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i'm working on a big python project, and i'm really sick if .pyc and *~ files. I'd like to remove them. I've seen that the -X flag of git clean would remove untracked files. As you can imagine, i'm not tracking .pyc nor *~ files. And that would make the trick. The problem is that i've a local_settings.py file that I'd like to keep after the git clean.

So, this is what I've got.

.gitignore:

*.pyc
*~
local_settings.py

When I execute this command:

git clean -X -n -e local_settings.py

I get this list of results:

Would remove local_settings.py
Would remove requirements.txt~
Would remove (other bunch of) ~ files
Would remove (other bunch of) pyc files

I don't want to remove the local_settings.py file. I've tryed lots of ways to do it, but i can't figure out how to acomplish it.

git clean -X -n -e local_settings.py
git clean -X -n -e "local_settings.py"
git clean -X -n --exclude=local_settings.py
git clean -X -n --exclude="local_settings.py"

And nothing seems to work.

EDIT:

For posterity, the right way to do it is (Thanks @Rifat):

git clean -x -n -e local_settings.py # Shows what would remove (-n flag)
git clean -x -f -e local_settings.py # Removes it (note the -f flag)
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2  
Embrace the ~.pycs, configure your editor to place the temp/backup files in another directory (or not at all) and forget about git cleaning. Don't feed your OCD –  KurzedMetal Jun 18 '12 at 15:22
    
Have you commited the *.pyc's and *~'s already? –  Christoph Eberhardt Jun 18 '12 at 15:28
    
does git update-index --skip-worktree local_settings.py helps? –  J-16 SDiZ Jun 18 '12 at 15:34

6 Answers 6

up vote 4 down vote accepted

Will you please try that with small x instead of the capital one. Like - git clean -x

git clean -x -n -e local_settings.py # Shows what would remove (-n flag)
git clean -x -f -e local_settings.py # Removes it (note the -f flag)

From the git documentation:

   -x
       Don't use the standard ignore rules read from .gitignore (per
       directory) and $GIT_DIR/info/exclude, but do still use the ignore
       rules given with -e options. This allows removing all untracked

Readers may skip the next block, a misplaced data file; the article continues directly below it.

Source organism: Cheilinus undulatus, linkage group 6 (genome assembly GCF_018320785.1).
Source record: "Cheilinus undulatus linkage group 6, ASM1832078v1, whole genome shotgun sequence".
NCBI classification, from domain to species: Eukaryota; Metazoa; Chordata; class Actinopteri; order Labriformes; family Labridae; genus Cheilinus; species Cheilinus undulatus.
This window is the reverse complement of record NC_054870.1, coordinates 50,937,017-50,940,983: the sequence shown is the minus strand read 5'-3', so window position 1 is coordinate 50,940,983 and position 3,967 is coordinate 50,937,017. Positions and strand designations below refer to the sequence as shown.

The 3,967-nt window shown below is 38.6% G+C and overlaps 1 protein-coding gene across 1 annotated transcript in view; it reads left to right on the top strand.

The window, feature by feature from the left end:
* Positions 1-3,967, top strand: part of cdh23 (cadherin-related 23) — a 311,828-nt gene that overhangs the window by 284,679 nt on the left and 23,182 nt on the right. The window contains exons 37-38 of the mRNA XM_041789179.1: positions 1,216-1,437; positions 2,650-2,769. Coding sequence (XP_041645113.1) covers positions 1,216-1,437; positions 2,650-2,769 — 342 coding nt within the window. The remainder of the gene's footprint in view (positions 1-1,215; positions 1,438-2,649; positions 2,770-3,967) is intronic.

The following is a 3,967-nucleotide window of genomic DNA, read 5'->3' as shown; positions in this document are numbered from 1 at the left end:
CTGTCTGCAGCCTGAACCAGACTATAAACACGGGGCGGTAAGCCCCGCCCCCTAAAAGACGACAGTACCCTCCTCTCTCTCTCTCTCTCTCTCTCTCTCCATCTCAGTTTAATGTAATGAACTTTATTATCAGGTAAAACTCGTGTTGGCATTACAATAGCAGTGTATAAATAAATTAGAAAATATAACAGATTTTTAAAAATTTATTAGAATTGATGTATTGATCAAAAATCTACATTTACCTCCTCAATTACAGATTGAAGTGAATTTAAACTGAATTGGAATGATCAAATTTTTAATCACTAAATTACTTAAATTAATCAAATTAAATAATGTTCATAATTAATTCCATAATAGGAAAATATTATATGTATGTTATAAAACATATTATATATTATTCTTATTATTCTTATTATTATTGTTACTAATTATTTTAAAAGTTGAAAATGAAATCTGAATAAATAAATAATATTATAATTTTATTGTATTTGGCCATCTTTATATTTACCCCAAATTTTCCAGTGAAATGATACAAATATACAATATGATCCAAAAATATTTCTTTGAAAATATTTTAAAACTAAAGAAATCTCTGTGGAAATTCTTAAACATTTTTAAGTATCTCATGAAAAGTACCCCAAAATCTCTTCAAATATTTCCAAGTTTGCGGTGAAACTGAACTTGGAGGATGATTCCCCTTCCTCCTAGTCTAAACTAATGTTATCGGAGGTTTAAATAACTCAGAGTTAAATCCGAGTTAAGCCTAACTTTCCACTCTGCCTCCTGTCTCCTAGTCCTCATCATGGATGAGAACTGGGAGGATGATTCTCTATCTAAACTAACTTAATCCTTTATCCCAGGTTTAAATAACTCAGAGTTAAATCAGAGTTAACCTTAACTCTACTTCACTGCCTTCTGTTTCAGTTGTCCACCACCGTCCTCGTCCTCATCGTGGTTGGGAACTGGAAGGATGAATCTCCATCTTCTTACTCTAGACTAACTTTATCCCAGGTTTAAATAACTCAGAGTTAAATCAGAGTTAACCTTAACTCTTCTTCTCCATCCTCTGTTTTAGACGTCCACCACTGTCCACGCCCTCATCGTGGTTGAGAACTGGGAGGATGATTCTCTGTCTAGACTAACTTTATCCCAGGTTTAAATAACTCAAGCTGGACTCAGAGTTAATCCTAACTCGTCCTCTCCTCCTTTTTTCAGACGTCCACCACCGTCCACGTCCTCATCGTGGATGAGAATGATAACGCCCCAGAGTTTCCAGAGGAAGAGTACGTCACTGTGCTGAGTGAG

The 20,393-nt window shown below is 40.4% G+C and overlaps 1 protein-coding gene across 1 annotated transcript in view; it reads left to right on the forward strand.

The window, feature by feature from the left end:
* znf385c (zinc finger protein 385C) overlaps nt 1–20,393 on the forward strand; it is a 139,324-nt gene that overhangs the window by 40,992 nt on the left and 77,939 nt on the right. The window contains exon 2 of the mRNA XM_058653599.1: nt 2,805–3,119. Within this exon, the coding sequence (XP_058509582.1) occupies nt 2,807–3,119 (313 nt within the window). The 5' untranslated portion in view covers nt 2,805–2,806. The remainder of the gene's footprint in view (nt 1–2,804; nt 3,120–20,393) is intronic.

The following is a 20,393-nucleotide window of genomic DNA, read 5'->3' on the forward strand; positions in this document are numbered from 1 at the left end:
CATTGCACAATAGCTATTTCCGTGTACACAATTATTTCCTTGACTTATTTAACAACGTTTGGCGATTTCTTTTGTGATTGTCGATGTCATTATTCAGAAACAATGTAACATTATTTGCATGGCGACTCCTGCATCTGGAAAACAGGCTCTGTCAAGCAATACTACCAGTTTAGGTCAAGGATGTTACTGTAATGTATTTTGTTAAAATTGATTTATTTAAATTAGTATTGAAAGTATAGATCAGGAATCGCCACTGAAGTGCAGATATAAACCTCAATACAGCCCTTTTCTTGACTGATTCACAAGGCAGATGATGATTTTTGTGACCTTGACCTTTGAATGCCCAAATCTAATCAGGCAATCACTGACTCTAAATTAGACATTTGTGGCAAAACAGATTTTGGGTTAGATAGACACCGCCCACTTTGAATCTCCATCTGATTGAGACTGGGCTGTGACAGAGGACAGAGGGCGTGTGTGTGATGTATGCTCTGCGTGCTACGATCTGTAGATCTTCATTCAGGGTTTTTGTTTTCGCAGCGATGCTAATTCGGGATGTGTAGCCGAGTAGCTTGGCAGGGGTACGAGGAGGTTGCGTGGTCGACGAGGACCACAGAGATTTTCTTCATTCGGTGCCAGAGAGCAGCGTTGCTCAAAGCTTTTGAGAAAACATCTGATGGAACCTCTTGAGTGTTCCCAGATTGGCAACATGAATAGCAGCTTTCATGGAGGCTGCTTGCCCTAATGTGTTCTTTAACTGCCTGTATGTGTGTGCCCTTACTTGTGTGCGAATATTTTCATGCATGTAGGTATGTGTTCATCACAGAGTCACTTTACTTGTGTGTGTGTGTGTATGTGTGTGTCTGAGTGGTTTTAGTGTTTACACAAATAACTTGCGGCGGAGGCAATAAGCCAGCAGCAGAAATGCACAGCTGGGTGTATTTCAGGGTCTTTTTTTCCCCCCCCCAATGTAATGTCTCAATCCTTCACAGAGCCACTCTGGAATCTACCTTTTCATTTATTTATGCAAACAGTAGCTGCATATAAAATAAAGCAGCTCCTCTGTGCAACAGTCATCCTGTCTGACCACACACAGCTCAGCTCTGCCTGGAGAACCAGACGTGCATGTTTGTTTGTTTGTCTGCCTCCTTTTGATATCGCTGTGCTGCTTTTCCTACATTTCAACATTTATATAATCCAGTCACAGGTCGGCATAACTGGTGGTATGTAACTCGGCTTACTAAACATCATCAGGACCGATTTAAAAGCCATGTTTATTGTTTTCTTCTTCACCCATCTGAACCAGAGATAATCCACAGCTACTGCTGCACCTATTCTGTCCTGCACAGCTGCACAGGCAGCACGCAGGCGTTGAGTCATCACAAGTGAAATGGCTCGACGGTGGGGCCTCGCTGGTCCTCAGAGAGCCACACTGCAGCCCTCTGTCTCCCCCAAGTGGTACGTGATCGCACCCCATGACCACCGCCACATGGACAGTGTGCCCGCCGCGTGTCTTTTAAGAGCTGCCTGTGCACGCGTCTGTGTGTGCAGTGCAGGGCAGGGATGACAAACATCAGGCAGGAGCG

files, including build products. This can be used (possibly in
       conjunction with git reset) to create a pristine working directory
       to test a clean build.

   -X
       Remove only files ignored by git. This may be useful to rebuild
       everything from scratch, but keep manually created files.
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This is it! Thank you very much! –  santiagobasulto Jun 18 '12 at 15:36
git clean -X -n --exclude="!local_settings.py"

works. I discovered this when I googled and got this page.

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If you have commited the pyc's and so on already, do the following:

Add *.pyc, *~ and local_settings.py to the .gitignore. Then do in your git repository:

find . -name '*.pyc' | xargs rm
find . -name '*~' | xargs rm

then do:

git commit -am "get rif of them"

now they shouldn't bother you anymore

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Well, you could remove local_settings.py from your .gitignore, run git clean -X and re-add it afterwards.

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If you're running Python 2.6+ just set the environment variable, PYTHONDONTWRITEBYTECODE, to true. You can just add the following to something like .profile or .bashrc to disable it entirely for your profile:

export PYTHONDONTWRITEBYTECODE=true

Or, if you just want to do that for a particular project you're working, you'll need to run the above in your shell each time (or in one of your virtualenv init scripts if you're using virtualenv and virtualenvwrapper), or you can simply pass the -B parameter when you call python, e.g.

python -B manage.py runserver
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I put local files that fall into this category in .git/info/exclude (e.g. my IDE project files). They you can do a clean like this:

git ls-files --others --exclude-from=.git/info/exclude -z | \
    xargs -0 --no-run-if-empty rm --verbose

Where:

  • --others: shows untracked files
  • --exclude-from: provide a standard git ignore style file to exclude from the list
  • -z / -0: use \0 instead of \n to split names
  • --no-run-if-empty: Don't run rm if list is empty

You could create an alias, e.g.:

git config --global alias.myclean '!git ls-files --others --exclude-from=.git/info/exclude -z | xargs -0 --no-run-if-empty rm --verbose --interactive'

The --interactive means you have to do git myclean -f to force the deletion.

Reference: http://git-scm.com/docs/git-ls-files (plus the first line of the default .git/info/exclude)

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